The rehearing of the great "Small and .Attwood " case,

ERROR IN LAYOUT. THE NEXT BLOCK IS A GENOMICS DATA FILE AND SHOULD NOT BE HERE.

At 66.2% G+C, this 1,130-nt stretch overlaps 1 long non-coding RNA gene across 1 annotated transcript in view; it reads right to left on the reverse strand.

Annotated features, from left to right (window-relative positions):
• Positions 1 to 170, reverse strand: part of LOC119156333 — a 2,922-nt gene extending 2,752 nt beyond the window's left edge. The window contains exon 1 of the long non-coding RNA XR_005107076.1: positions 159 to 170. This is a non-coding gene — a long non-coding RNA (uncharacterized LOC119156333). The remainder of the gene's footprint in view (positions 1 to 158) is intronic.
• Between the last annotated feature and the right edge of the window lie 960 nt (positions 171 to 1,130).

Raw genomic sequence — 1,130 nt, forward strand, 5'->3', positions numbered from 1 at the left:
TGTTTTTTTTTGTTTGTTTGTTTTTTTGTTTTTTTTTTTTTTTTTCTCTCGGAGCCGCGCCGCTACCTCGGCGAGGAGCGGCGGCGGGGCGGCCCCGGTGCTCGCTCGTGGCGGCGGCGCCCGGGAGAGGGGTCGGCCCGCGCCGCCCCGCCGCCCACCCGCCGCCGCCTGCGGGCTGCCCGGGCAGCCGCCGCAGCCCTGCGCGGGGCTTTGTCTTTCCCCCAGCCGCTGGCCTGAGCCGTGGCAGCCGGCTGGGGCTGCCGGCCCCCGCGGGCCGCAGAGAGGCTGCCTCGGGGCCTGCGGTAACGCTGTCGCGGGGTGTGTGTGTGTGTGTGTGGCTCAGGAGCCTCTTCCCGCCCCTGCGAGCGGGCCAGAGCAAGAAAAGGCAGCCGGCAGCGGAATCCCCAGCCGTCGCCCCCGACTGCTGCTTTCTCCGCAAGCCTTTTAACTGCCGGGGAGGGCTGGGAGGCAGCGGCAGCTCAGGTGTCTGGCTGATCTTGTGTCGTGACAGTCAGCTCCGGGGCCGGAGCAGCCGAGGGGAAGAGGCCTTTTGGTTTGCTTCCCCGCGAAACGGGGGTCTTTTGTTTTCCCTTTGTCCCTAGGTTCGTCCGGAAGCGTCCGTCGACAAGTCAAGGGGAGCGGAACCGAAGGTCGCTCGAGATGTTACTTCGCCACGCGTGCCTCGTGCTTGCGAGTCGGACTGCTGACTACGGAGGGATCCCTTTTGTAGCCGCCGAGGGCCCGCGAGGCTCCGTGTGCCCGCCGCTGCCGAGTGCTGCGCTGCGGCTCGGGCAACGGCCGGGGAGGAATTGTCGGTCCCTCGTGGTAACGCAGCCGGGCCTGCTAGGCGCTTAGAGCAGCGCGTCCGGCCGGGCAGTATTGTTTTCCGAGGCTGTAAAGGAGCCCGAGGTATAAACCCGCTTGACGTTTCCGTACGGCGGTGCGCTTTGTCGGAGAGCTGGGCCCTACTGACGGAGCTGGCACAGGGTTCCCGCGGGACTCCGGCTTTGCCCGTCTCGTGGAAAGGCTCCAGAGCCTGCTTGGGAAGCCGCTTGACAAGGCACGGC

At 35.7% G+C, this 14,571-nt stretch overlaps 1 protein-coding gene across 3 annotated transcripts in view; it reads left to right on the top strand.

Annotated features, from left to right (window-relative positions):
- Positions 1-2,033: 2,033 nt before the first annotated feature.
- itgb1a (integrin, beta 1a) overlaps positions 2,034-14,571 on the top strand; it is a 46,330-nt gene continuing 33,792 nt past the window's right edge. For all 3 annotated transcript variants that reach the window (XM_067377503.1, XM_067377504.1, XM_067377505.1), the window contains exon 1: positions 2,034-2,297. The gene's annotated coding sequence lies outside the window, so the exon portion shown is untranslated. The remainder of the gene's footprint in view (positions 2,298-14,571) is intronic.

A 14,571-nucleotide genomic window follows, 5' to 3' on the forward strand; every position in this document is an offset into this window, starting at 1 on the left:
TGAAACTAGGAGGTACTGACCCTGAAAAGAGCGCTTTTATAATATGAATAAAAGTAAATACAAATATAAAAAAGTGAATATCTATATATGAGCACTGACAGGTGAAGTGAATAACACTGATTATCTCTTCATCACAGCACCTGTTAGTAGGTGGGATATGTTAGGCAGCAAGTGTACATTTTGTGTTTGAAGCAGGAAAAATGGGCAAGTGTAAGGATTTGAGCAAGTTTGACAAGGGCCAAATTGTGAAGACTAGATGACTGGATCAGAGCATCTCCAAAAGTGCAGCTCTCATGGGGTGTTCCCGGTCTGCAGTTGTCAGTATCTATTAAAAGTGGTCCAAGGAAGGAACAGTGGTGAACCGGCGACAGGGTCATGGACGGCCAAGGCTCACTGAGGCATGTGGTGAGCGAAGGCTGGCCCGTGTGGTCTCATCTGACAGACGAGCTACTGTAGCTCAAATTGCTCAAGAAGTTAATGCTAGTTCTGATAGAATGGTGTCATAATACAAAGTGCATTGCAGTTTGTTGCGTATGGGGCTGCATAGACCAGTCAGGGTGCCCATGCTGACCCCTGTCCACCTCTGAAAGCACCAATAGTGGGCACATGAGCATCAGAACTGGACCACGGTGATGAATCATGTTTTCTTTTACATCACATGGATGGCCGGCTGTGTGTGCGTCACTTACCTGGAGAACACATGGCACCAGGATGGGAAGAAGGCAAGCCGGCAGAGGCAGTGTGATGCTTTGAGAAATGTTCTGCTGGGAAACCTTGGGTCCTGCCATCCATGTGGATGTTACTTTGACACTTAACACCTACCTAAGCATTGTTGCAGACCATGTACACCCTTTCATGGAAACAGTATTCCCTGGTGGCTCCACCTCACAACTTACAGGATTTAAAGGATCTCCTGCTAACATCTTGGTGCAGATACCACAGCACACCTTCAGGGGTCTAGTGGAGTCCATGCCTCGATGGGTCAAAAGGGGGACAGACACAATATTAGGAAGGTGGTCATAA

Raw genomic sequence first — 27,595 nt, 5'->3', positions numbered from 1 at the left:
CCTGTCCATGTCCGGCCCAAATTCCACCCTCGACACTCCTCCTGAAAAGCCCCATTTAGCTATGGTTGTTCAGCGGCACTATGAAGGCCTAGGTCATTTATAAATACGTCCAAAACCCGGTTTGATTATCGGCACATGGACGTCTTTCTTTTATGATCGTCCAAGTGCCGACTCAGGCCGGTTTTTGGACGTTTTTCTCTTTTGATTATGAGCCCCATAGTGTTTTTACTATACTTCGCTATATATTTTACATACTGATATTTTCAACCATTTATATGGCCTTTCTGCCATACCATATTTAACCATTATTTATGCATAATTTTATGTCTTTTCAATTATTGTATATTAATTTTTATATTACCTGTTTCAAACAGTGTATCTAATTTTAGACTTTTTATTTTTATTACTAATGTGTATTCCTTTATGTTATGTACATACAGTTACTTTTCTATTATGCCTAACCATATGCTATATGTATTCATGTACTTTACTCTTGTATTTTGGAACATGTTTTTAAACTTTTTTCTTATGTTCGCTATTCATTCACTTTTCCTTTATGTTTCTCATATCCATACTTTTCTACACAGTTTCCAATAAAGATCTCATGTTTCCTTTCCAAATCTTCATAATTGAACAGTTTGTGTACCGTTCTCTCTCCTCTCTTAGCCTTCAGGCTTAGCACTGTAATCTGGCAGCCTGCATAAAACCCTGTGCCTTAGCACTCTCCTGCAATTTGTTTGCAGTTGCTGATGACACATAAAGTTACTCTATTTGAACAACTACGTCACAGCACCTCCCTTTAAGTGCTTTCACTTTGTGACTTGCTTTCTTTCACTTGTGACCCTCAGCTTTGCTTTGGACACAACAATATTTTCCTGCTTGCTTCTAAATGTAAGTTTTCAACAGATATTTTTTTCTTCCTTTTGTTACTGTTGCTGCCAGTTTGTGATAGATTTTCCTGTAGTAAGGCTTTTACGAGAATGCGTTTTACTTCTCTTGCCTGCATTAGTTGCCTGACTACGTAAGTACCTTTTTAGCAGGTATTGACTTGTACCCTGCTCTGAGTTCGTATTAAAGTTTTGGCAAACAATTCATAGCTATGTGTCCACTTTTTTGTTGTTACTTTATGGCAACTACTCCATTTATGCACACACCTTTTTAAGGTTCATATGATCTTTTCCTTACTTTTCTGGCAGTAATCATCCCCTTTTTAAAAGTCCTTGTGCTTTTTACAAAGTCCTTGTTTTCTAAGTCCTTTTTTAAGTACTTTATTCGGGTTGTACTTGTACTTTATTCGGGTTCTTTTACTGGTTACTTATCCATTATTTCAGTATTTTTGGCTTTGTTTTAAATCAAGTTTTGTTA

in the House of Lords, began on Monday ; Lord LYNDHUtisr being one of the Judges. No protest was made against his acting in that capacity; the professional deference of counsel to their Lordships, or the stupid cowardice of the apellant himself, having interfered to keep it back. So the thing called a " hearing" or " rehearing " goes on daily in the usual way. Two or three Lords are present while Sergeant Warm speaks ; and Lord LYNDHURST, ill his favourite corner behind a myste- rious projection on the Opposition side of the House, takes notes, and occasionally asks a question. This practice of Lord LYNDHURST was the cause of a laughable mistake of an inexperienced reporter of the Courier ; who, underrating the Ex-Chancellor's "nerve," thought that lie skulked for shame from public observation. Almost every morn ing a lie is set up by the Times, (under cover of a correspandeneo originating in Printing-house Square,) which the Courier the same evening knocks down, like ninepins. And this is all that the public knows of the progress of the great trial of the cause of " Small versus Attwood" in the House of Lords.